HARRISONBURG — Monday’s game was bad enough for the James Madison baseball team — a 19-4 dismantling by No. 22 Seton Hall — but an emerging pattern might be even worse.
“It’s been kind of a theme,” said Spanky McFarland, the Dukes’ 17th-year coach, whose team faces No. 3 Virginia today at 4 p.m. in Charlottesville. “We haven’t been able to put three games together in a row. We’re tired. We can’t stay focused — we’re having trouble putting [together] two games in a row. We give up a big inning; we drop our heads. It’s just not fun to watch right now. We’ll get it fixed.”
Except for the fixing part, that’s basically what happened Monday on a mild afternoon at mostly empty Veterans Memorial Park.
Mark Gunst (1-2) gave up back-to-back home runs in the first inning, and the Dukes (7-8) never recovered. They tied it 3-3 in the bottom of the third inning on a double by Ty McFarland and a single by Matt Tenaglia, but that was it.
Seton Hall (9-3) toasted Madison the rest of the way, outscoring the Dukes 16-0 en route to 24 hits for the game — the second most JMU has allowed in a game in program history. The most is 25, which the Dukes gave up to Bucknell in 2012 and Georgia State in 2007.
“We came out a little flat, I think,” said Gunst, a 6-foot-1, 180-pound sophomore right-hander who gave up seven runs (four earned) and 11 hits in 4 2/3 innings. “I think, after we scored a lot of runs yesterday [an 11-3 win over Seton Hall] — it was a great victory. I think I definitely didn’t set the tone that I should have as a starting pitcher, and you’ve got to be better than that. I have to be better than that. I mean, our team played well enough to win. Our hitters, they still threw up 12 hits. I’ve got to be better as a pitcher; I’ve got to have my team’s back in order to win.”
In the three-game series, the start of which was pushed back from Friday to Saturday because of cold weather, Seton Hall scored 37 runs and had 54 hits, including 22 in Game 1, a 15-4 victory. JMU won Game 2 Sunday, thanks to a complete game from Chris Huffman, a Fort Defiance High School graduate.
But the Dukes have yet to win more than two in a row through 15 games this season. They also had the worst team ERA in the Colonial Athletic Association at 4.99 entering Monday’s game. (They are second in hitting, batting .287.)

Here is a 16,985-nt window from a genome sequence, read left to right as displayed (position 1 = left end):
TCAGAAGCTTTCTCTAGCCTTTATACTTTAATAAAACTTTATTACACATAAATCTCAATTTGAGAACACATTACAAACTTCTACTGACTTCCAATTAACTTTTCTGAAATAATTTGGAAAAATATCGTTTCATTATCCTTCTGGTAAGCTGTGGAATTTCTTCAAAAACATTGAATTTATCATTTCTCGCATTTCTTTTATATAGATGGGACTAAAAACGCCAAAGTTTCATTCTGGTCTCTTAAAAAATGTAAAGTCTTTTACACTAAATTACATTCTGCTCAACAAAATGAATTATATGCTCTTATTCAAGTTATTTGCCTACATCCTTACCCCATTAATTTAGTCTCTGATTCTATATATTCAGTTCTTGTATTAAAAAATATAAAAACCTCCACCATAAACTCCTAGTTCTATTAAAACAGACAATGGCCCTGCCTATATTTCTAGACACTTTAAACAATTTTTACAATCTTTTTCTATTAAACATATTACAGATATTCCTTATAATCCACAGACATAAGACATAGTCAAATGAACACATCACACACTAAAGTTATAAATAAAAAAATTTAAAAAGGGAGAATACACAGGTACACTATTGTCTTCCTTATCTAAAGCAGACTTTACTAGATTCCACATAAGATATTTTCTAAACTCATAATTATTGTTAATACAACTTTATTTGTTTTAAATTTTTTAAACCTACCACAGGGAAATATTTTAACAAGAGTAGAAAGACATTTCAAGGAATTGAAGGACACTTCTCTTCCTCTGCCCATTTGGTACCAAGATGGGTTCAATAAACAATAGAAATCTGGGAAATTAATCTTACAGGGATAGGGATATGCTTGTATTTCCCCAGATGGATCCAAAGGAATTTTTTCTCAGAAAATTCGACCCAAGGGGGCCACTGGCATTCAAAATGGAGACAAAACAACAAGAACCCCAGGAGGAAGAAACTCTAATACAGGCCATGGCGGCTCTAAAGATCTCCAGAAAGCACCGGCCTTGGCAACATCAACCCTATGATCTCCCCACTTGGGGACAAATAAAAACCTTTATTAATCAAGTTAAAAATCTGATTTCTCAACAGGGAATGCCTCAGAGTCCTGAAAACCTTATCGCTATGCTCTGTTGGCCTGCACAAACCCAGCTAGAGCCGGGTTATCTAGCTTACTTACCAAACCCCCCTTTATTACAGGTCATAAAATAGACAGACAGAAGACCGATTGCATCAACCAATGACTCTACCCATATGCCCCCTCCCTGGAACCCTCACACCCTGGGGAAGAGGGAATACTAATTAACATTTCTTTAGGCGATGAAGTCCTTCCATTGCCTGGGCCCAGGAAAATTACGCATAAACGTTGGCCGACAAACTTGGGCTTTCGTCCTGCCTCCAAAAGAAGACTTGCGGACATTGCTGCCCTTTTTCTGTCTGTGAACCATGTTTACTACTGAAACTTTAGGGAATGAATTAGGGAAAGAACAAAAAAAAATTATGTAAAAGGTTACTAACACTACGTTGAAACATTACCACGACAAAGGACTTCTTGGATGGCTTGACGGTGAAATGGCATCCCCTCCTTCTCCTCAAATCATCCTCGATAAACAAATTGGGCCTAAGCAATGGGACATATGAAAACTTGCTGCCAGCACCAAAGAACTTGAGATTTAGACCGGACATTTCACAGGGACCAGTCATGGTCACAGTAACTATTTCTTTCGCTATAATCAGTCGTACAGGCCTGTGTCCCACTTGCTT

“Right off the bat, [Seton Hall] came out swinging,” said Tenaglia, JMU’s first baseman who went 4-for-5 with a double and an RBI. “The wind was blowing. They got a couple of lucky hits to go over the fence, and it just kind of snowballed from there. We just need to have a better attitude than that. I don’t know; we just need to get the ball rolling — find that consistency, because if you came here yesterday, we were a totally different team. It’s early in the season. We’ve just got to find that groove.”
Tyler Gregory was the only other JMU player with a multi-hit game, going 2-for-4 with a double and an RBI. McFarland, a Turner Ashby grad, went 1-for-4 and came up with the bases loaded in the bottom of the fourth inning, but the Dukes’ third baseman grounded out to first to end the inning. Madison didn’t score again until the eighth inning, and by then, it trailed 15-4.
After Seton Hall went up 2-0 in the first inning on the home runs — D.J. Ruhlman hit the first, and Kyle Grimm hit the second — and 3-0 in the second, Kyle Weston got JMU on the scoreboard with an inside-the-park home run to right-center field. The center fielder and right fielder dived at each other and the ball bounced through to the fence.
For Weston, a Spotswood grad who transferred from North Carolina-Asheville, it was his first home run of the season.
“Rounding third, I saw two of the outfielders both dive, and that point, I knew I might have a shot because I didn’t square it up as well as I would like,” said Weston, the Dukes’ shortstop. “So I knew it wasn’t extremely hard.”
But after a series in which they were outscored 37-19, are the Dukes ready for Virginia?
“If we come out like we did [Sunday], I think we’re going to pound them,” Tenaglia said. “And I really do. I mean, we obviously are hitting the ball. If we can get some good pitching, I think we’re going to be fine. Playing a big opponent like that, I don’t think it really gets us nervous. It kind of hypes us up. We’ll good.”
McFarland was less cheery.
When asked if a win over one of the best teams in the country would do anything to improve JMU’s situation, he said: “That’d make us 8-8. I think it would probably make us 8-8.”
Seton Hall 210 315 124 – 19 24 1
JMU 012 000 010 – 4 12 2
Cahill, DiBenedetto (4), Lombardi (7), Krauss (8) and Falconi; Gunst, Howerton (5), Evans (6), Krugh (7), Horne (9) and San Martin, Hanson (8). W – DiBenedetto (1-0). L – Gunst (1-2). HR – Seton Hall: Ruhlman (2), Grimm (1), Mogues (2). JMU: Weston (1).